History of Neurosurgery

The neurosurgical service continued to grow, and by 1940, when the American Board of Neurological Surgery was incorporated, the Yale program had trained five more neurosurgeons. Within the next few years, the American Board of Neurological Surgery defined what constituted an accredited residency program and a 3-year training residency was established at New Haven Hospital. As the program grew, German received recognition for his clinical and academic accomplishments. He became Secretary-Treasurer of the American Board of Neurological Surgery and President of the Harvey Cushing Society (now the American Association of Neurological Surgeons) and was chosen as honored guest by the Congress of Neurological Surgeons. Neurosurgery remained in the Department of Surgery but became a separate section with its own clinics, inpatient ward, and operating room. The Yale training program was combined with Hartford Hospital in the 1940s. Under the direction of Drs. William Scoville and Benjamin Whitcomb, Yale residents gained extensive experience with all forms of spinal surgery.

During the 1940s, a sufficient number of surgeons specialized in the practice of neurosurgery to support a publication devoted to this emerging subspecialty. The concept of a journal devoted to neurosurgery was initiated by Dr. John Fulton, a neurophysiologist at Yale, who in collaboration with Spurling, McKenzie, Craig, and Horrax, published the Journal of Neurosurgery in 1944. Eisenhardt became the journal's first Managing Editor, a position that she held until 1965.

The medical community in New Haven grew significantly during this time. To accommodate the need for additional hospital beds, construction of the Memorial Unit, a dedicated community physician inpatient facility within Yale-New Haven Medical Center, was completed in 1951. The clinical neurosurgery service at Yale solicited expertise from community neurosurgeons committed to neurosurgical resident training. These individuals continue to provide important clinical training. Dr. Lycurgus Davey (Clinical Professor) devoted his entire career to clinical teaching and resident education at the Yale program.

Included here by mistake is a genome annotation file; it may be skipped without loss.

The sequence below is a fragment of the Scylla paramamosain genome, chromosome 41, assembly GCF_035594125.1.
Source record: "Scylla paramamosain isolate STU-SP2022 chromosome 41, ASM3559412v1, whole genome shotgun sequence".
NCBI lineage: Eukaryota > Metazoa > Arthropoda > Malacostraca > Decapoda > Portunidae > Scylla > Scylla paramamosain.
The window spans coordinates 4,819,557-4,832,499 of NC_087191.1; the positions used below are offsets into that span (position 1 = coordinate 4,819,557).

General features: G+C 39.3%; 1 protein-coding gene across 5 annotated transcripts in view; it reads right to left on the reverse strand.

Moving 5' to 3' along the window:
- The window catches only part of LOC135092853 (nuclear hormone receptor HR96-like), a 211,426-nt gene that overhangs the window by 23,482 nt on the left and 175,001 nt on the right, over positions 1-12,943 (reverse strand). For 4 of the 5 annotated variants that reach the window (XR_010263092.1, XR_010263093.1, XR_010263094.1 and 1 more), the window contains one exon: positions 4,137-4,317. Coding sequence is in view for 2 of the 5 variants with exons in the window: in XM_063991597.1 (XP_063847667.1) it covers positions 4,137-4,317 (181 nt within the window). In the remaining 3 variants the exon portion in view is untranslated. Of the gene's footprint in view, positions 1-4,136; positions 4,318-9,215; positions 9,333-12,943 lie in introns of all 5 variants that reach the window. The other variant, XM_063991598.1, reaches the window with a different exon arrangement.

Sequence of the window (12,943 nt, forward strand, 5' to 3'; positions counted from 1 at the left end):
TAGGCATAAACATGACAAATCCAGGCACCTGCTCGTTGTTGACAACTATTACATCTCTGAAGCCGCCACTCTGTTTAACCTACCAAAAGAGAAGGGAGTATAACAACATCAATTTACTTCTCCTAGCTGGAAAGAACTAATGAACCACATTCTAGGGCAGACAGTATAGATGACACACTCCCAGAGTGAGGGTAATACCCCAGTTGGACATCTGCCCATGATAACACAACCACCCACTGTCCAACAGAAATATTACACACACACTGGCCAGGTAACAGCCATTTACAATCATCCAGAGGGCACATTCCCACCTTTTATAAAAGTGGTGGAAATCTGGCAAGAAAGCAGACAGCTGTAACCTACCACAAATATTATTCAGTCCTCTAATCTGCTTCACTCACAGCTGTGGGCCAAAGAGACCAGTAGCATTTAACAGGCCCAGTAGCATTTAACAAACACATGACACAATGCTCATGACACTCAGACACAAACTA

In 1967, German retired and his successor, Dr. William Collins, was appointed as Cushing Professor of Surgery Neurosurgery and Chief of Neurosurgery. The New Haven Hospital was now formally affiliated with Yale Medical School and renamed the Yale-New Haven Hospital. Under the direction of Collins, the residency training program took a different direction with the development of programs that were designed to permit neurosurgical residents to prepare for a career not only in clinical neurosurgery but also in original basic investigation in neuroscience related to neurosurgery. The concept was based on the development of subspecialty areas in neurosurgery with integrated programmatic laboratory investigation. The first program was an integrated laboratory and clinical program for the study of chronic pain. The investigative aspects of that program began with Collins' seminal work on C fibers, and it remains in the Section of Neurosurgery to the present. The next program was devoted to neuroendocrine study that focused on pituitary tumors. During this time, collaborative research was developed with the Section of Endocrinology and the Department of Obstetrics and Gynecology. A joint pituitary tumor clinic was organized, and a considerable portion of the investigative research was developed in combination with the laboratory staff of the three departments. The principles of collaborative research between Neurosurgery and other clinical and research departments within the University was started by Collins and continues to be a fundamental method for maintaining the high standards for resident education and academic growth.

In 1968, it was apparent that the volume of cases at Yale-New Haven Hospital, including spinal surgery, was more than adequate for a residency training program and with the development of the Medical School at the University of Connecticut, plans were made to separate the two programs with Hartford Hospital affiliated with the University of Connecticut and the Yale program affiliated with the Yale-New Haven and West Haven Veterans Administration Hospital. Residents from both the Yale and Hartford programs shared rotations until 1978, when the two became separate programs. In 1973, a dedicated Neurosurgery Intensive Care Unit was opened at Yale-New Haven Hospital for critical care management of patients with neurological disease and trauma. This unit, in part, was organized to develop the next two subspecialty programs, surgery for epilepsy and acute management of traumatic spinal cord injury. During this time, pediatric neurosurgery was developed at Yale under the direction of Dr. Joan Venes, and the National Acute Spinal Cord Injury Study was established under the direction of Collins and Dr. Michael Bracken (Professor of Epidemiology and Public Health).

In 1982, Yale-New Haven Hospital opened a new 900-bed inpatient facility with a dedicated 10-bed Neurosurgical Intensive Care Unit and three operating rooms dedicated to neurosurgery procedures. In 1984, Collins was appointed Chairman of the Department of Surgery at Yale. In addition to his responsibilities as Department Chairman, Collins also served as Editor of the Journal of Neurosurgery from 1985 to 1990.
alt textDr. Dennis D. Spencer 

Dr. Dennis D. Spencer

Dr. Dennis Spencer was appointed acting and then Chief of the Section of Neurosurgery in 1987. Under Spencer's leadership, the Section of Neurosurgery continued with the development of programs in epilepsy surgery, neuro-oncology, neurovascular surgery, pediatric neurosurgery, and functional/stereotactic neurosurgery. In December of 1996, the Section of Neurosurgery was granted Departmental status and in January of 1997 Dr. Dennis Spencer was appointed the first Chairman of the Department of Neurosurgery.